The development of alternative approaches in ectoparasite management is currently required. Essential oils have been demonstrated to exhibit fumigant and topical toxicity to a number of arthropods. The aim of the present study was to assess the potential efficacy of ten essential oils against Sarcoptes scabiei. The major chemical components of the oils were identified by GC-MS analysis. Contact and fumigation bioassays were performed on Sarcoptes mites collected from experimentally infected pigs. For contact bioassays, essential oils were diluted with paraffin to get concentrations at 10, 5, and even 1% for the most efficient ones. The mites were inspected under a stereomicroscope 10, 20, 30, 40, 50, 60, 90, 120, 150, and 180min after contact. For fumigation bioassay, a filter paper was treated with 100 μL of the pure essential oil. The mites were inspected under a stereomicroscope for the first 5min, and then every 5min until 1h. Using contact bioassays, 1% clove and palmarosa oil killed all the mites within 20 and 50min, respectively. The oils efficacy order was: clove > palmarosa > geranium > tea tree > lavender > manuka > bitter orange > eucalyptus > Japanese cedar. In fumigation bioassays, the efficacy order was: tea tree > clove > eucalyptus > lavender > palmarosa > geranium > Japanese cedar > bitter orange > manuka. In both bioassays, cade oil showed no activity. Essential oils, especially tea tree, clove, palmarosa, and eucalyptus oils, are potential complementary or alternative products to treat S. scabiei infections in humans or animals, as well as to control the mites in the environment.

  7. Strawberry-Tree Honey Induces Growth Inhibition of Human Colon Cancer Cells and Increases ROS Generation: A Comparison with Manuka Honey

    PubMed Central

    Afrin, Sadia; Forbes-Hernandez, Tamara Y.; Gasparrini, Massimiliano; Bompadre, Stefano; Quiles, José L.; Sanna, Gavino; Spano, Nadia; Giampieri, Francesca; Battino, Maurizio

    2017-01-01

    Honey is a natural product known to modulate several biological activities including cancer. The aim of the present study was to examine the phytochemical content and the antioxidant activity of Strawberry tree (Arbutus unedo) honey (STH) and its cytotoxic properties against human colon adenocarcinoma (HCT-116) and metastatic (LoVo) cell lines in comparison with Manuka (Leptospermum scoparium) honey (MH). Several unifloral STH and MH were analyzed for their phenolic, flavonoid, amino acid and protein contents, as well as their radical scavenging activities. STH from the Berchidda area showed the highest amount of phenolic, flavonoid, amino acid and protein content, and antioxidant capacity compared to MH. Both STH and MH induced cytotoxicity and cell death in a dose- and time-dependent manner in HCT-116 and LoVo cells, with less toxicity on non-cancer cells. Compared to MH, STH showed more effect at lower concentrations on HCT-116 and LoVo cells. In addition, both honeys increased intracellular reactive oxygen species (ROS) generation. In HCT-116 cells, STH and MH induced similar ROS production but in LoVo cells STH induced a higher percentage of ROS compared to MH. Our results indicate that STH and MH can induce cell growth inhibition and ROS generation in colon adenocarcinoma and metastatic cells, which could be due to the presence of phytochemicals with antioxidant properties. These preliminary results are interesting and suggest a potential chemopreventive action which could be useful for further studies in order to develop chemopreventive agents for colon cancer. PMID:28287469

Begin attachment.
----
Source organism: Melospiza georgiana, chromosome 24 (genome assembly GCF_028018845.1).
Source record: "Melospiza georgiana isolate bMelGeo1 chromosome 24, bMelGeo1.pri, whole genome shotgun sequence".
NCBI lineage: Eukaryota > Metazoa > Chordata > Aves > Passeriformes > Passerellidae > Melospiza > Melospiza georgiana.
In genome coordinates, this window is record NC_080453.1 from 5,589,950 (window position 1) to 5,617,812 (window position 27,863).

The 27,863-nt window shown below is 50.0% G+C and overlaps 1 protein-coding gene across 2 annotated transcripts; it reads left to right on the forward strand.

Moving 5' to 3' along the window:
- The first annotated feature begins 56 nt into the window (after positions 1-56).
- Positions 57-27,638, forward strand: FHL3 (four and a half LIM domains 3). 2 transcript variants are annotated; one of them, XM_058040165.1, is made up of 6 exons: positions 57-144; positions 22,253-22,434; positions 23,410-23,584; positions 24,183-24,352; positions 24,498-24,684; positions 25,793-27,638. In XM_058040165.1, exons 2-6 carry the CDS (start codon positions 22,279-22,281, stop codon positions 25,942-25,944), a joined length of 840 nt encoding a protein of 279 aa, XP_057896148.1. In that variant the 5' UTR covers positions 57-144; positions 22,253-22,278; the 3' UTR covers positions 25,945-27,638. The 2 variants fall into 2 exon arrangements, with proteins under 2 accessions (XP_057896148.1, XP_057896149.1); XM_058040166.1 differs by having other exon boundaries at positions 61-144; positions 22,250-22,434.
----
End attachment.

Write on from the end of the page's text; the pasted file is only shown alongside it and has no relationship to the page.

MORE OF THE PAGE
8. A modified mole cricket lure and description of Scapteriscus borellii (Orthoptera: Gryllotalpidae) range expansion and calling song in California.

    PubMed

    Dillman, Adler R; Cronin, Christopher J; Tang, Joseph; Gray, David A; Sternberg, Paul W

    2014-02-01

    Invasive mole cricket species in the genus Scapteriscus have become significant agricultural pests and are continuing to expand their range in North America. Though largely subterranean, adults of some species, such as Scapteriscus borellii Giglio-Tos 1894, are capable of long dispersive flights and phonotaxis to male calling songs to find suitable habitats and mates. Mole crickets in the genus Scapteriscus are known to be attracted to and can be caught by audio lure traps that broadcast synthesized or recorded calling songs. We report improvements in the design and production of electronic controllers for the automation of semipermanent mole cricket trap lures as well as highly portable audio trap collection designs. Using these improved audio lure traps, we collected the first reported individuals of the pest mole cricket S. borellii in California. We describe several characteristic features of the calling song of the California population including that the pulse rate is a function of soil temperature, similar to Florida populations of S. borellii. Further, we show that other calling song characteristics (carrier frequency, intensity, and pulse rate) are significantly different between the populations.